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    the restoration of haitian democracy..., 2005-11-15 05:35:47 | Main | concerning bush's defense of his use of intelligence using the words of john kerry..., 2005-11-15 16:34:06

    non-profit tax exemptions and public policy:

    dennis makes an interesting allegation regarding places of worship and their political activities. He states, after noting how much he knows about the matter, that churches "are prohibited, by law, from engaging in any activity that is designed to influence legislation". I suppose merely filing a complaint with the IRS [all those complaints and no investigations?] might have resulted in an investigation into all those Catholic Bishops? Surely that was a more blatant intervention in politics than an anti-war sermon before an election contest between two pro-war candidates.

    I suppose, to paraphrase, that beyond withholding religious services from political candidates that fail a paricular litmus test that:

    attacking women's freedom to obtain an abortion; advocating that special priviledges be reserved for heterosexuals or certain rights not extended to homosexuals; to advocate that the U.S. Army round up and execute area Wiccans with napalm; to promote the spanking children; to promote the death penalty; to oppose physician assisted suicide; to contribute small amounts of money and resources to the fight for changes in legislation.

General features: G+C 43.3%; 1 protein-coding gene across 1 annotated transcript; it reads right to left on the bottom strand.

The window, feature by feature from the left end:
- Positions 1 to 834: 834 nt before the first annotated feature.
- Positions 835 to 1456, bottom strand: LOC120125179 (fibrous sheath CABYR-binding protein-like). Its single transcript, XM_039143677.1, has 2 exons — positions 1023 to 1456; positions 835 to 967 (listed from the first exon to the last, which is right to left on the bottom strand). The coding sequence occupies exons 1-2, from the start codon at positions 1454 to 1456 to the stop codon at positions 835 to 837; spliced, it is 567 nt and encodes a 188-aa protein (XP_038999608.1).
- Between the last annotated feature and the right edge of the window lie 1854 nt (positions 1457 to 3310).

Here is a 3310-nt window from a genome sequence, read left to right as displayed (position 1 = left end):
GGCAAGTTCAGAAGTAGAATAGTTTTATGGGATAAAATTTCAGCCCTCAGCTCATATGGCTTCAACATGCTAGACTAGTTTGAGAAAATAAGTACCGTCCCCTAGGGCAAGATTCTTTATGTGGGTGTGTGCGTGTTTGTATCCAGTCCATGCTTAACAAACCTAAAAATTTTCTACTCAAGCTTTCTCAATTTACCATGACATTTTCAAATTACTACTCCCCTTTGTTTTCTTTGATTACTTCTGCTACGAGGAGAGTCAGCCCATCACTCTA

Are also worthy examples of violations of "substantial part of the activities...[being the] carrying on propaganda, or otherwise attempting, to influence legislation".

    No?:

    The "substantial part" test was enacted by Congress in 1934. The IRS has stated that an organization will be regarded as attempting to influence legislation if the organization (1) contacts or urges the public to contact members of the legislative body for the purpose of proposing, supporting, or opposing legislation; or (2) advocates the adoption or rejection of legislation.

    Tax-exempt groups including churches devoted to issuing propaganda regarding public policy, if not engaged in (much) lobbying for legislation, are not considered to be in violation of the "substantial part" bit. Without mentioning the 501(h) section of the tax law the public ends up massively subsidizing its own indoctrination by babbling preachers and brainless think tank pundits.

    If they really wanted to help educate the adult population they'd be offering evening courses in literacy and statistics so people could comprehend the newspaper. I of course have a fair minded solution to offer: All Saints Episcopal Church in Pasadena ought to have its tax exempt status revoked, as should all other tax exempt entities that - in whole or in part - endorse positions concerning public policy and politics.

    Either make it pay to play for them like it is for us, or allow non-voters to claim tax exempt status like them.


:: posted by buermann @ 2005-11-15 14:33:10 CST | link





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